# Something I Don't Understand about Black Hole density.

1. Jun 13, 2013

### AndromedaRXJ

So I always hear that the density of a black hole is infinite, because it's volume is zero.

How can this be if, in mathematics, n/0 ≠ ∞? Would it be more correct to say a black hole's density is undefined or indeterminate?

I also hear that some people say that a black hole's volume is "infinitely small" and they distinguish it from zero, if I'm not mistaking. What exactly would this mean? Is it's volume something more like 0.∞(point infinity)? Does that make mathematical sense?

If not, then is there anything we can divide by to get infinity?

2. Jun 13, 2013

### phinds

Mathematically, the logical conclusion of the math models of a black hole leads to it having a zero volume and therefore infinite density at the singularity, BUT ... "singularity" really just means "the place where the model breaks down and we're not sure WHAT is going on".

3. Jun 13, 2013

### AndromedaRXJ

But how is that if division by zero doesn't result in infinity? Electrons don't have infinity density, do they?

4. Jun 13, 2013

### HallsofIvy

AndromedaRXJ, you were right to begin with. What is MATHEMATICALLY correct is that a black hole does not have a "density". But those physicists just won't listen!

5. Jun 13, 2013

### WannabeNewton

When it comes to stationary black holes in general relativity we are interested in three properties of the stationary black holes: the charge, the spin, and the mass. What do I mean by stationary? A black hole is formed out of some form of gravitational collapse and after its turbulent formation it can also be "eating up" matter around it. Once the black hole has settled to some stationary state, such that the exterior region of the black hole is vacuum except for possible electromagnetic fields, we call it a stationary black hole. It can be shown that there exists only a single three parameter family of stationary black hole solutions to the Einstein field equations. The three parameters are called the spin, the charge, and the mass of the solutions and they completely characterize the solutions. Quantities which are mathematically nonsensical, things like infinities, aren't used in general relativity to physically characterize stationary black holes as far as I know, but I could easily be wrong!

6. Jun 13, 2013

### AndromedaRXJ

Really? lol

Okay then. But isn't it also incorrect to say it "does not have density"? That's basically saying zero density. And division by zero ≠ zero or infinity.

So can we just say it's density is undefined? Or is the volume just not zero, but rather infinitely(or infinitesimally) small? It seems like, in order to really have infinite density, we'd need infinite mass over finite volume.

Forgive me, but what does this have to do with a BH's density and volumn?

Edit: Okay, I guess what you're saying is, they don't have infinite density?

Last edited: Jun 13, 2013
7. Jun 13, 2013

### WannabeNewton

Yes I'm agreeing with Halls and Phinds that it is not a mathematically meaningful quantity to characterize a black hole by in classical GR, as far as I know.

8. Jun 13, 2013

### elfmotat

Why not? Point particle density is easily and usefully characterized by a delta function all the time in classical physics.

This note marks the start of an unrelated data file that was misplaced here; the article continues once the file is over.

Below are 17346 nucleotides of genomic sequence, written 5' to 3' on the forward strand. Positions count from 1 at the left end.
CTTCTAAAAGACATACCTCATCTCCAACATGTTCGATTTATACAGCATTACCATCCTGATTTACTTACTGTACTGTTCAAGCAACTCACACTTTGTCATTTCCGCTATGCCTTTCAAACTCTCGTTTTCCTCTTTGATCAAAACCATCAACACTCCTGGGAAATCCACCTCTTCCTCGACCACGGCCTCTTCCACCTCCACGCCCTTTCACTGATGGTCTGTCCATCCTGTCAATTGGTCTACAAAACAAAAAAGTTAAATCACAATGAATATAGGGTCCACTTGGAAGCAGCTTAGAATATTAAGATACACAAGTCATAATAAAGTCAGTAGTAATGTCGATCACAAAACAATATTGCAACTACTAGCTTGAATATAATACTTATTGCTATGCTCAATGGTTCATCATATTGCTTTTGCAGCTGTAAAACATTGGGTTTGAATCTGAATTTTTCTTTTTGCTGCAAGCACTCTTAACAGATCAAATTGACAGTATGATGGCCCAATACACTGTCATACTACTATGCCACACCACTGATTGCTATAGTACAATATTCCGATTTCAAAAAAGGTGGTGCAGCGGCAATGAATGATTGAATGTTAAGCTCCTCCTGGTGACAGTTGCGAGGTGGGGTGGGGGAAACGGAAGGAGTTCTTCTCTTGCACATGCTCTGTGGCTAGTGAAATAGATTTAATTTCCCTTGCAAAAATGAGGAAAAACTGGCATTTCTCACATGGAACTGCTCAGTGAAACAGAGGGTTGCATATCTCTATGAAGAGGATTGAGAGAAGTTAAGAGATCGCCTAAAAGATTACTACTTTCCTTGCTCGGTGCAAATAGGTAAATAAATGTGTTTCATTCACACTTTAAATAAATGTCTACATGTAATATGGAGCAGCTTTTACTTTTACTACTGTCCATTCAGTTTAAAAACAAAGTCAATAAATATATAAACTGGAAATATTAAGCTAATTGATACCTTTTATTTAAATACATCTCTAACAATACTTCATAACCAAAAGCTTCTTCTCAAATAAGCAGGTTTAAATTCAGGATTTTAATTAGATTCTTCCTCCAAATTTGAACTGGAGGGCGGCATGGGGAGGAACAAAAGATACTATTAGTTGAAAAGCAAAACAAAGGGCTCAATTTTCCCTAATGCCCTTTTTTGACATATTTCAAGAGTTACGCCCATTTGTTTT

9. Jun 13, 2013

### WannabeNewton

The notion of a "point particle" is not trivial in general relativity. One must very carefully consider well defined limits; one cannot naively use "point particles" in the Newtonian sense. How would one incorporate delta function sources into the stress-energy tensor and still solve the non-linear PDEs making up the Einstein field equations? This is a very complicated subject in the theory of distributions and PDEs.

http://arxiv.org/pdf/0905.2391v2.pdf
http://arxiv.org/pdf/0907.0412v1.pdf
http://arxiv.org/pdf/0907.0414v1.pdf

10. Jun 14, 2013

### maxverywell

The volume of BH is actually not zero. BH is not only its physical singularity, it's the whole spacetime region from the singularity to the event horizon.

Think for example a black hole with the mass of our Sun, which has ~3km radius. For us, as outside observers, the volume of this BH is the volume of the space inside the event horizon, which is finite, and its mass is M_sun, which is also finite. Thus the density of BH is finite and (relatively) huge, but not infinite.

Outside of the event horizon, the spacetime is described by the same metric, no matter how the mass is distributed inside the event horizon. So, for an observer outside of the BH, there is no problem with infinities.

But inside the BH, we have problem at the physical singularity because everything that crosses the event horizon, inevitably moves towards it, which is a point in space (in the case of non-rotating BH). This means that all the infalling mass concentrates somehow at a mathematical point. But we actually don't know what exactly happens there, the general theory of relativity doesn't work there.

By the way, I think that by definition, a space region of zero volume has zero mass -- no such thing as infinite density. There is no space to put the mass, no matter how little, loosely speaking...

Last edited: Jun 14, 2013
11. Jun 14, 2013

### mpv_plate

Yes. And in this sense the supermassive black holes in the centers of galaxies have actually pretty low "density". Even lower than the density of air on Earth.

12. Jun 14, 2013

### AndromedaRXJ